How bad is it? In case you didn’t watch the video, a number of governments in the developed world provide (more or less) free health care like Canada, Germany, and Australia, and you might think it’s because those governments tax the crap out of people. But as the video mentions, American taxes spend more on health care per capita than Canada, Germany, and Australia.
Hopefully all that I’ve said above is enough to show that (1) by my lights, whether America ever had a golden age is at best a tad prickly; (2) I am not some jingoist American who believes that America is or ever was the greatest country in the world, which will hopefully make what I’m about to say more credible and less prone to someone misrepresenting me to say that I’m arguing that America is the greatest country in the world.
I say that because when I argued the video was misleading on someone’s Facebook thread, he deleted all of my comments and misrepresented me as saying I was arguing that America is the greatest country in the world, saying something like, “You so rudely barged in and started spouting nonsense about some seemingly arbitrary points of why America is still the greatest country. I GOT NEWS FOR YOU and your arguments:” and then proceeded to attack arguments I didn’t quite make, which is hard for others on Facebook to notice because he deleted the arguments I did make.
Why the Video is Misleading
One reason it’s not quite “The most honest three and a half minutes of television, EVER...” is because it wasn’t quite three and a half minutes, giving a false impression once you see the full clip, but that’s a nitpick. I’ll go into the meatier portions next.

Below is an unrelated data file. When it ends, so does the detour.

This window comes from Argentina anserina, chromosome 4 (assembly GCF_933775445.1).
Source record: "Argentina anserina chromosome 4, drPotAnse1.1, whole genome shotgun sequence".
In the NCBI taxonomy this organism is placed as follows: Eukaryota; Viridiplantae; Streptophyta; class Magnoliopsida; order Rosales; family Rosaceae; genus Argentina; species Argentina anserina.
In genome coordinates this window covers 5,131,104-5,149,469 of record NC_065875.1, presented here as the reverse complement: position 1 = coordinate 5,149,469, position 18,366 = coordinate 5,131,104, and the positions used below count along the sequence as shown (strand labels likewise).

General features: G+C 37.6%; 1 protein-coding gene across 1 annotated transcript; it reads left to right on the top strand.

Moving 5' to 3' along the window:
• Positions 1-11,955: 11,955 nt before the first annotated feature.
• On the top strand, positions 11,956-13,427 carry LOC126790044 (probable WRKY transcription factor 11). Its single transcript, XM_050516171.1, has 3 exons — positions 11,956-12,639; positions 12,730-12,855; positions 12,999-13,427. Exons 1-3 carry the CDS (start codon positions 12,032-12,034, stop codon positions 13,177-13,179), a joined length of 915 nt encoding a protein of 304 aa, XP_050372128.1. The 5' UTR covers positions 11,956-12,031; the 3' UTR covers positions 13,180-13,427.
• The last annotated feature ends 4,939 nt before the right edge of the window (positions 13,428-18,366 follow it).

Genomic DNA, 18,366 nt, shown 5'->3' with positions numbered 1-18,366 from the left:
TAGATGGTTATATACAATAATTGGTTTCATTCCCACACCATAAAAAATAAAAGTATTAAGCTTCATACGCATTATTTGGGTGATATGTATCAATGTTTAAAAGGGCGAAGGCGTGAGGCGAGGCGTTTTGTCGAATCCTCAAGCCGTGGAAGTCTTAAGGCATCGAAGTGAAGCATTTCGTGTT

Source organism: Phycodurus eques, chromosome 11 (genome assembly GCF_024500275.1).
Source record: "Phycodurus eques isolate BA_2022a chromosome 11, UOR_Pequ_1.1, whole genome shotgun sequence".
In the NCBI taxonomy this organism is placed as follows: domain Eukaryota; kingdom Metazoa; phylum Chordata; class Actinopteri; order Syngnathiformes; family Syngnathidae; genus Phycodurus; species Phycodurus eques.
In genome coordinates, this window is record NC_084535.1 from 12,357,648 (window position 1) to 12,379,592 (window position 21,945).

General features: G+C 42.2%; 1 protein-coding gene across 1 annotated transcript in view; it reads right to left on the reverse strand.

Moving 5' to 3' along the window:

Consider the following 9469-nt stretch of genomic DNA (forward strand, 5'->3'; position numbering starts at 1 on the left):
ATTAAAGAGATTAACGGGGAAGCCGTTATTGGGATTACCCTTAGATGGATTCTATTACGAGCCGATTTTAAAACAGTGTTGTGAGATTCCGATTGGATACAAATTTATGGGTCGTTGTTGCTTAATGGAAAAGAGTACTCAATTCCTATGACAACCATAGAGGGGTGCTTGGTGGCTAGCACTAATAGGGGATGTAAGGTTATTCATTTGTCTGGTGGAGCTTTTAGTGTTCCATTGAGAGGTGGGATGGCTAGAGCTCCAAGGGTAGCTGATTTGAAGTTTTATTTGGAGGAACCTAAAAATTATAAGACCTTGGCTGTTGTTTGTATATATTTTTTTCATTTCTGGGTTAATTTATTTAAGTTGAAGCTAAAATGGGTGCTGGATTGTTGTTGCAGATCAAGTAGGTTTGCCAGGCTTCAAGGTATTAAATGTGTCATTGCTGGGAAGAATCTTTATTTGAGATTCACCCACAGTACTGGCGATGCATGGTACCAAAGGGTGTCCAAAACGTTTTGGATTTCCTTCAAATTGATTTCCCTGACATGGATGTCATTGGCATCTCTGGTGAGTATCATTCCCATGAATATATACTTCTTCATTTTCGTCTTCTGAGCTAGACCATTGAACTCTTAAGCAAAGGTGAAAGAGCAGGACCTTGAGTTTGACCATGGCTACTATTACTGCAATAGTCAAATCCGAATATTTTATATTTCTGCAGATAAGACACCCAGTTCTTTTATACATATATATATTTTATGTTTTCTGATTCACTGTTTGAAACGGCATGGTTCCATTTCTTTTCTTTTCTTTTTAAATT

In 1:08-1:13 he says that there “is absolutely no evidence to support the statement that we’re the greatest country in the world.” Now as I said before, I don’t adhere to the view that we’re the greatest country in the world, and I also think that to at least some degree it’s a matter of taste as to what makes for “greatness” in a nation (e.g. does the amount of land or number of people factor into this judgment?). But with all that said, to say that there’s absolutely no evidence is an awfully strong claim that doesn’t bear scrutiny. America is after all the only remaining nation that’s a superpower and we have the greatest GDP. While what makes for greatness is to at least some degree a matter of taste, I think being the only remaining national superpower and being the world’s wealthiest nation counts for something. Just because a belief is false, that doesn’t mean that the evidence for its falsity is completely one-sided, and I don’t believe the case for/against America’s greatness is any exception.